For Pregnant Women, Some 'Hazards' Are Part Myth
Expecting moms don't need to panic about coffee, X-rays, or other overblown no-no's
From albacore to X-rays, there's no shortage of supposed dangers that pregnant women are often warned to avoid. But not everything is as dangerous as people might think. "There is a lot of mythology surrounding pregnancy," says Michael Katz, acting director of the March of Dimes. He and other experts share proven tips for minimizing the risk of birth defects and other pregnancy-related problems. Here, however, are some things women are commonly warned against—and the reassuring facts behind the conventional wisdom.
Caffeine: Coffee was long considered taboo during pregnancy, but most doctors now say that it's not so bad if consumed in reasonable quantities. Up to 300 milligrams of caffeine a day is OK, and it's not even clear that more than that is dangerous, says Michael Greene, a Harvard professor and spokesperson for the American College of Obstetricians and Gynecologists. A 16-ounce latte from Starbucks contains 150mg of caffeine, and a can of Coca-Cola has 23mg.
Fish: Some species contain contaminants such as mercury and PCBs that can affect a growing fetus. But fish also contains healthful fats that aid in brain development. "Women should not be afraid to consume fish, but, just like everything else, they should do it in moderation," says Karen Filkins, a retired obstetrician-gynecologist and clinical geneticist whose expertise is on birth defects. Experts recommend that women choose types of fish that tend to be low in mercury, like salmon, and avoid eating large species like shark and swordfish that can harbor higher levels of the toxic metal. The FDA recommends that women limit fish consumption to 12 ounces a week during pregnancy.
Raw Fish: Although the FDA recommends that women avoid raw fish because it may contain parasites and bacteria, some experts maintain that pregnant women don't have to give it up. "Food poisoning can occur anywhere, with any type of food," says Filkins, noting a recent E. coli outbreak linked to spinach. Furthermore, "there's a mistaken notion that eating raw fish is dangerous because it causes toxoplasmosis," says Katz. "It definitely does not." The American College of Obstetricians and Gynecologists recommends that women avoid raw shellfish, however. And Filkins says that pregnancy is probably not the time to be trying new foods. "If you've been consuming sashimi, and you've had no problems," she says, it's probably OK to keep it in your diet.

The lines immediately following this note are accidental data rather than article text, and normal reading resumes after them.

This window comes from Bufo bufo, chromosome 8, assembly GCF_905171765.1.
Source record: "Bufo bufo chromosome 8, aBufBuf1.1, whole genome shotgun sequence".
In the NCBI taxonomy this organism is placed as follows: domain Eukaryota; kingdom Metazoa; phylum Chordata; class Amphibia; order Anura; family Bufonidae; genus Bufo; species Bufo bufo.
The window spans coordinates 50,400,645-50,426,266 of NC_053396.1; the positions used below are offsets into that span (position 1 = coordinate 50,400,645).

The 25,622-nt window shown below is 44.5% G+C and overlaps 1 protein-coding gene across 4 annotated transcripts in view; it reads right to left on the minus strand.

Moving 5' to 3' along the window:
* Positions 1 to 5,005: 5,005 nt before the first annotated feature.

Soft Cheese: Many women have heard that soft cheeses such as goat cheese and brie can be sources of a dangerous microbe called Listeria. But a soft cheese is safe to eat as long as it has been pasteurized, according to the FDA. And although unpasteurized dairy products have surged in popularity recently, most cheeses produced in the United States, including domestic brie, are still pasteurized. Listeria can also grow in packaged lunch meats and hot dogs, so experts recommend that women avoid those foods—or heat them until they're steaming.
Exercise: It used to be that doctors cautioned women against working out during pregnancy, but now it's agreed that moderate exercise is an important part of maintaining maternal—and fetal—health. The CDC recommends that expecting mothers stick to moderate forms of exercise, like swimming and yoga, and it advises checking with a doctor first.
Cats: Exposure to cats has been linked to toxoplasmosis, a parasitic infection that in infants can cause cerebral palsy, deafness, and blindness. But pregnant women don't have to get rid of their housecat, experts say. Instead, they should avoid contact with cat feces—let another family member clean the litter box—and wash their hands after petting a cat. Cats that never venture outdoors aren't likely to pick up the parasite, adds Filkins. And since toxoplasmosis is treatable, if a woman thinks she might have been exposed, she can get tested and, if necessary, treated.
X-rays: Although medical radiation can be dangerous to a fetus, doctors say the concern has been overblown. Greene says: "In truth, there is no diagnostic X-ray that will damage a pregnancy.&" The American College of Obstetricians and Gynecologists and the American College of Radiology agree that no single diagnostic X-ray procedure presents a significant risk to a developing fetus. Radiation treatments for cancer are another story, however, and should be discussed with a doctor.